(Bloomberg) -- New York City Comptroller Brad Lander slammed a decision by BlackRock Inc., its biggest external money manager, to appoint the chief executive of the world’s biggest oil company to its board.
“BlackRock has clearly stated that climate risk is an investment risk, but actions speak louder than words,” New York City Comptroller Brad Lander said in an emailed statement. “At a time when financial institutions need to take a collective approach to addressing the financial risks from climate change, BlackRock shareholders expect climate-competent, not climate-conflicted, directors.”
BlackRock this week named Saudi Aramco Chief Executive Officer Amin Nasser to its board, underscoring the investment firm’s commitment to the oil industry. The move comes as BlackRock finds itself at the center of a highly politicized debate around environmental, social and governance investing, with Republicans accusing it of focusing too much on climate change and social issues.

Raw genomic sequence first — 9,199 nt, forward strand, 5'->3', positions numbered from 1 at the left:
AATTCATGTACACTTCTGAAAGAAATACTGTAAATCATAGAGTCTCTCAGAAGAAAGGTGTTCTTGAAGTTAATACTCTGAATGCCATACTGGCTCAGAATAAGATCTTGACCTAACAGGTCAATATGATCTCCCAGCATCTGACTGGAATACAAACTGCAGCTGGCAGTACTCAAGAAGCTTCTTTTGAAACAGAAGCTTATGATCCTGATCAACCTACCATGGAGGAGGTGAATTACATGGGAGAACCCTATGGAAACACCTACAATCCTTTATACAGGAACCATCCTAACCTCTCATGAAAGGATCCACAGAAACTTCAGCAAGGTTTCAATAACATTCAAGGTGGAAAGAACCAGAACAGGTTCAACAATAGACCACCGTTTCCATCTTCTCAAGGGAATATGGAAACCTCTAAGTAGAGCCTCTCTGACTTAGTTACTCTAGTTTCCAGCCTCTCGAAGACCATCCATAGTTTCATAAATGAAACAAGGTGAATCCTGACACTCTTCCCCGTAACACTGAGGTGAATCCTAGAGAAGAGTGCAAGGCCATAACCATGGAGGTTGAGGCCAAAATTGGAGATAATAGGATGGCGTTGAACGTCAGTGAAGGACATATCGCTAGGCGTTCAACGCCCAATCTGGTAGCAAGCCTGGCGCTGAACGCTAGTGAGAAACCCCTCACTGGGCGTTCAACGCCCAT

A spokesman for BlackRock declined to comment.
New York’s pension plans oversee about $250 billion. They were among the first in the US to set targets to cut greenhouse gas emissions across their investments. Lander said last year that BlackRock had backtracked on some of its climate pledges and, as a result, the New York City pension plan had been in conversations with the firm, saying that it couldn’t meet its own emissions goals if its money managers don’t meet theirs.
BlackRock managed about $54.6 billion for all five New York City pensions as of the end of April, of which $42.9 billion was for the three pension funds that have set net zero emissions goals, the comptrollers office said.
Larry Fink, BlackRock’s CEO, said Nasser’s “leadership experience, understanding of the global energy industry and the drivers of the shift toward a low-carbon economy, as well as his knowledge of the Middle East region, will all contribute meaningfully to the BlackRock board dialogue,” in a statement earlier this week.
Nasser has criticized ESG in the past. In February, he told investors gathered in Riyadh that ESG-driven policies that have “an automatic bias against any and all conventional energy projects” will result in underinvestment with serious implications for the global economy, energy affordability and energy security.
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